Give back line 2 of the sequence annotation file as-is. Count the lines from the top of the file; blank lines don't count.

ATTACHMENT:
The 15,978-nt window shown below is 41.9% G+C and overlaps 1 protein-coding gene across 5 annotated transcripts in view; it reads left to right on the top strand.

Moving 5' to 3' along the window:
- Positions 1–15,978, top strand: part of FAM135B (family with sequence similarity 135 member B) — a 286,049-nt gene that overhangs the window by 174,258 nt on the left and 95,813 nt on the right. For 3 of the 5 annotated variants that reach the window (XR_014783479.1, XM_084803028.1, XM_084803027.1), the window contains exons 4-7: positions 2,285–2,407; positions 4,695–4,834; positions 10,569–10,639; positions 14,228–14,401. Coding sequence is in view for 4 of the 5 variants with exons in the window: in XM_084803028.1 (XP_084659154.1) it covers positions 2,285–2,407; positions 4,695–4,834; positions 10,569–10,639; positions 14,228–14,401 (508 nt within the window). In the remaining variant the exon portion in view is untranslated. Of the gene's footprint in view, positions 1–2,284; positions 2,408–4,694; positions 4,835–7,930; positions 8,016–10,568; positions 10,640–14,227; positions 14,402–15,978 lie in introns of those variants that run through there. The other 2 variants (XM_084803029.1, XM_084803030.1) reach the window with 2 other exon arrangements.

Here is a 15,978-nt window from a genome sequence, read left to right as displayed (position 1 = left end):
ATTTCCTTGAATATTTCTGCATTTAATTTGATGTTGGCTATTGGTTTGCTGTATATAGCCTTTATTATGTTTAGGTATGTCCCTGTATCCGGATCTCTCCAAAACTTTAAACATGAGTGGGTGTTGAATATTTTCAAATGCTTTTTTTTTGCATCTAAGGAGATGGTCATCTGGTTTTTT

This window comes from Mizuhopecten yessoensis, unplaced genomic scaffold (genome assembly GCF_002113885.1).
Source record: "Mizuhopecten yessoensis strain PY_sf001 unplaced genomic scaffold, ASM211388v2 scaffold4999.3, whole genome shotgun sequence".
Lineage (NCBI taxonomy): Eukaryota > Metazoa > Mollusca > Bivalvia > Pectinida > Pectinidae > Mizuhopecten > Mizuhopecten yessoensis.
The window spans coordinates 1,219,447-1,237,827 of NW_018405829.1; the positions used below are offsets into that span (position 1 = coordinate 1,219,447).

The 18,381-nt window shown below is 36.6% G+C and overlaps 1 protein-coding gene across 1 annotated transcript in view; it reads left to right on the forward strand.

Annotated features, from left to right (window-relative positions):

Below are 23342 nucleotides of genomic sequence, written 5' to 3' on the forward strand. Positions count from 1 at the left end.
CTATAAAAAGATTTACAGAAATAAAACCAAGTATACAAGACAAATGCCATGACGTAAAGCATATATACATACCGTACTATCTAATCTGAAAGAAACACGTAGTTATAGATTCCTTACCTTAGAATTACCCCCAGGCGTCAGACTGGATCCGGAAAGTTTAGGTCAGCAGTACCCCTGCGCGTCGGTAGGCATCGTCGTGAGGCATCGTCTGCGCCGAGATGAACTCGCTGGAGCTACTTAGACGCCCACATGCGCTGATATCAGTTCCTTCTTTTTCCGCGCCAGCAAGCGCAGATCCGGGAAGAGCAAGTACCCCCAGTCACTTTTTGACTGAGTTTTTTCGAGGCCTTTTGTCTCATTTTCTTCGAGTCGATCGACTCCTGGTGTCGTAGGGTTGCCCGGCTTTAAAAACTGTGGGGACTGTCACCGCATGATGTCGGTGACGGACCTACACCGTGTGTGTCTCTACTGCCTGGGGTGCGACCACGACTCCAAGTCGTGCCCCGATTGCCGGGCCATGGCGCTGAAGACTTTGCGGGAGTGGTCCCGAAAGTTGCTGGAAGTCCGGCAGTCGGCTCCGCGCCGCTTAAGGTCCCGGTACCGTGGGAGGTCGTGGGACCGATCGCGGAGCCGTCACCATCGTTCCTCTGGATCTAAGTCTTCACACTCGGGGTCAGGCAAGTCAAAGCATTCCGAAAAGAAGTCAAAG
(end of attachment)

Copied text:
Moving 5' to 3' along the window: